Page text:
The 500m rule
The 500m rule.
Those older Japanese dudes must be on to something. To have one of the longest life expectancies in the world they must be doing something right, right?
I’ve seen a lot of them addicted to alcohol and cigarettes, which is a bit worrying to be honest, but the guys I see constantly at the pool aren’t getting any younger, and yet they’re there nearly every day.
Which brings me to the 500m rule. Mr. Kato is a kind gentleman of 73 always ready to spin a yarn. He’s there basically any day I’m there between 3 and 5, and most of the time he says ‘Koē’, which is Shonai dialect for being exhausted.
Well, the other day I was talking to Mr. Kato, and he says to me that he did not feel like coming today. So naturally I ask him why he did come to which he replied, ‘whenever I don’t feel like coming, I allow myself to only do half of my normal distance.’ Hence the 500m.
You’d think that not feeling like coming would be enough to stop you from coming. It has been for me on multiple occasions. Not for Mr. Kato, though. He knows how important it is simply to keep going even when you don’t feel like it. That’s why he allows himself days where he only swims half his normal distance.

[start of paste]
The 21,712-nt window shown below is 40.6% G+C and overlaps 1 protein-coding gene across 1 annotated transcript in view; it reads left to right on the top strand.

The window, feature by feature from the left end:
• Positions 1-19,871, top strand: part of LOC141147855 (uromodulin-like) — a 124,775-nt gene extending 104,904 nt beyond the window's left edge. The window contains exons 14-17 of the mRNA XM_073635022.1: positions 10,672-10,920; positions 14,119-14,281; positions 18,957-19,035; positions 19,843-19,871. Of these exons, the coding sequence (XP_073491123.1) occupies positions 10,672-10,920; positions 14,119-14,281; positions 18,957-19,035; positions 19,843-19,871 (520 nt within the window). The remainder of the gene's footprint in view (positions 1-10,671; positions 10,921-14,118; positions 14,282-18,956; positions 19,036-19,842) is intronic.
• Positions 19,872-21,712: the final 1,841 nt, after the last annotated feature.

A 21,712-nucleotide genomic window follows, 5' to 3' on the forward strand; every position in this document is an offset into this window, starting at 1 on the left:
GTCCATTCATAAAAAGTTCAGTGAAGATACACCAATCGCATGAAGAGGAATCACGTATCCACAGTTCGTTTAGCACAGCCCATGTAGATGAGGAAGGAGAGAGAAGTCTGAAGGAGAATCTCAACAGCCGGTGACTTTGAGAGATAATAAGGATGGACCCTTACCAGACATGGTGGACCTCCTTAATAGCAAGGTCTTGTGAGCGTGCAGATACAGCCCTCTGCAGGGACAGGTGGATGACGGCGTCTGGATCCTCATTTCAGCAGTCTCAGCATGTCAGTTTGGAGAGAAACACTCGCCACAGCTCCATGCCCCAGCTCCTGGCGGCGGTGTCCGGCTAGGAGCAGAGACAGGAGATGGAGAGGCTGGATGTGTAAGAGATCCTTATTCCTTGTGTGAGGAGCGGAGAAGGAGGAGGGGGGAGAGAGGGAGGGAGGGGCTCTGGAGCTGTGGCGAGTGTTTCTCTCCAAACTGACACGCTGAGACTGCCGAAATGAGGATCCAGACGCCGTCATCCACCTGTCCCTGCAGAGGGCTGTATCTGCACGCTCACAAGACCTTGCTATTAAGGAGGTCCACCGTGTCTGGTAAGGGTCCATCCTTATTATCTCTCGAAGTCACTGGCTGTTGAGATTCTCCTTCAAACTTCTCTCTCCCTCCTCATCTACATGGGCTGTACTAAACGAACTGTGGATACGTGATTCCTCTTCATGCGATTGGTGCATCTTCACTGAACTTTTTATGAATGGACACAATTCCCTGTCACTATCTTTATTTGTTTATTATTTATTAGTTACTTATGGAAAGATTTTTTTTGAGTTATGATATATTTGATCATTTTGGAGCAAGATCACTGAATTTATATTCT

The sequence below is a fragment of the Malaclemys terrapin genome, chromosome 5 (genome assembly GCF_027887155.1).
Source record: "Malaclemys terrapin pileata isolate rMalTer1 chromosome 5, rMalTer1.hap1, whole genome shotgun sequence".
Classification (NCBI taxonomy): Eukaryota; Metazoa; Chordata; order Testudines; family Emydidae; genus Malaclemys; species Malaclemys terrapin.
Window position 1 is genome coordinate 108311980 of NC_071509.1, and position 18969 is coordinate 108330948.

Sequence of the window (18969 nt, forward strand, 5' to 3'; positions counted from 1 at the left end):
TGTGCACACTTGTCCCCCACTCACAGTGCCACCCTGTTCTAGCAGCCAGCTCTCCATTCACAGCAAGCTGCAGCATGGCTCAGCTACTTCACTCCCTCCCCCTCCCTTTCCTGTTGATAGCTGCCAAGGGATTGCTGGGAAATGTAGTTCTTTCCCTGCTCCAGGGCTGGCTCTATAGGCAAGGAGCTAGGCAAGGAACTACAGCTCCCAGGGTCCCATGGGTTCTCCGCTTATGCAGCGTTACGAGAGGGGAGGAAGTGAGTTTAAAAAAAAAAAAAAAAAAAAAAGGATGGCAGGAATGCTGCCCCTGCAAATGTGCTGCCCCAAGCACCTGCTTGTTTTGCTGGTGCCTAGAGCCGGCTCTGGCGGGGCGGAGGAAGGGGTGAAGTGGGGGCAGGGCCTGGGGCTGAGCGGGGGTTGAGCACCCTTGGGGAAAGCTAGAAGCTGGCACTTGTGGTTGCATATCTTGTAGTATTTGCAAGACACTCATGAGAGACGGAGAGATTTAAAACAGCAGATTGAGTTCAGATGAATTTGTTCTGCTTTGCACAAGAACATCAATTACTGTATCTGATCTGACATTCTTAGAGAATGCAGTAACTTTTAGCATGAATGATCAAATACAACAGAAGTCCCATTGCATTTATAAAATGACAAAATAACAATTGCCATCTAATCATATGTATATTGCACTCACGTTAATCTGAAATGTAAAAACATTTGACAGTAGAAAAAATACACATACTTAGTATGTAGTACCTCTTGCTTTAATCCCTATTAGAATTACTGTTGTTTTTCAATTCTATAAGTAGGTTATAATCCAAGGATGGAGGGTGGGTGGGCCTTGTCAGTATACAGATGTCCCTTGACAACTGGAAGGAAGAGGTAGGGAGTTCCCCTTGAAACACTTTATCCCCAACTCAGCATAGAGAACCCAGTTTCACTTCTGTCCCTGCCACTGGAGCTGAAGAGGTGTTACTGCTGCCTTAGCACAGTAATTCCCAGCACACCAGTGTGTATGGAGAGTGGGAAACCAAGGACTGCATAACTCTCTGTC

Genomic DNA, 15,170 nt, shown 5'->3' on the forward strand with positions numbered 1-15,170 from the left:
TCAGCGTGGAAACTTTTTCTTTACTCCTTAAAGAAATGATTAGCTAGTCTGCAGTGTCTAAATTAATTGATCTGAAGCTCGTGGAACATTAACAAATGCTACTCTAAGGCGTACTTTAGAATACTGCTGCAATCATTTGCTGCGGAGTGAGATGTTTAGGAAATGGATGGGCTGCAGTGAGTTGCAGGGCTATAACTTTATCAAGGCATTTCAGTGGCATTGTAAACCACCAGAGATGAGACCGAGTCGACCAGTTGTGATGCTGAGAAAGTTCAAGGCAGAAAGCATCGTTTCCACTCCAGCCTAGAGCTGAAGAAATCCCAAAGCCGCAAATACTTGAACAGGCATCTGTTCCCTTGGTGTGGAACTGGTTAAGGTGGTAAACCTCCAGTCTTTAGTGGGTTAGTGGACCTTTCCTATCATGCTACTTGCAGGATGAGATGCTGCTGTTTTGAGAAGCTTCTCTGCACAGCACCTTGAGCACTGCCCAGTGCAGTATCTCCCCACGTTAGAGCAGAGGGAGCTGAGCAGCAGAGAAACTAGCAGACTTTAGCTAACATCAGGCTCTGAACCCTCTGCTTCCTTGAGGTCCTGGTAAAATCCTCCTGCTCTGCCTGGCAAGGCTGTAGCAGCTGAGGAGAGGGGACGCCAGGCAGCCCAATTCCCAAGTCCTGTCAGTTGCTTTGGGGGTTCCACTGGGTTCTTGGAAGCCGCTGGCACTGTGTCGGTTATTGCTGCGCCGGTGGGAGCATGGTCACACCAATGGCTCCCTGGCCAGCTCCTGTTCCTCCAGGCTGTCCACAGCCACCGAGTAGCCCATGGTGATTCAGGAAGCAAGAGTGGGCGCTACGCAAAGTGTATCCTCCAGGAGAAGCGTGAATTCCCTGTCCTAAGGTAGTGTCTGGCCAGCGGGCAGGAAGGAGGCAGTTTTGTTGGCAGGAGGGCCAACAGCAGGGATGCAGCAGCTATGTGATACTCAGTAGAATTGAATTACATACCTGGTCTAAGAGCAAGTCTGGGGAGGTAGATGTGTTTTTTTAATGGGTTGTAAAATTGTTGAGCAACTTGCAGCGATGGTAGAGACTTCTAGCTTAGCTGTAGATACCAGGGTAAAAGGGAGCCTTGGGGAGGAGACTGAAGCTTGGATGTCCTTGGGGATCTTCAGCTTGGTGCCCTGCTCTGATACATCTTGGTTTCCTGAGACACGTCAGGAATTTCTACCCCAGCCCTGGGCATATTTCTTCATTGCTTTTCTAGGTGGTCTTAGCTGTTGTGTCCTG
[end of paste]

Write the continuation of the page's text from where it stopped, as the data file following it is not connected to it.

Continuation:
When you allow yourself not to go exercise a few times in a row, it can be really hard to get back in the pool. From watching Mr. Kato, it seems much easier to simply allow yourself to do less until you get your motivation back, as simply being there often does wonders for your motivation anyway.
ABOUT THE AUTHOR
Hi, I’m Tim Bunting AKA the Kiwi Yamabushi, a New Zealander who became a Yamabushi Ascetic in the Dewa Sanzan mountains of north Japan. I’m part of the Yamabushido team, and we host life-altering Yamabushi training on the Dewa Sanzan (website link). People come to us for the ultimate mindfulness experience, to reach the next level, or simply connect with nature and themselves.
I’m on a mission to summit all 100 Famous Mountains of Yamagata Prefecture to spread the splendour of this fabulous location, and in dedication to all those who lost their lives out in nature, including my father.
On my daily blog I post thoughts of a practicing Yamabushi that I hope people can use to better themselves and live as fulfilling a life as possible.
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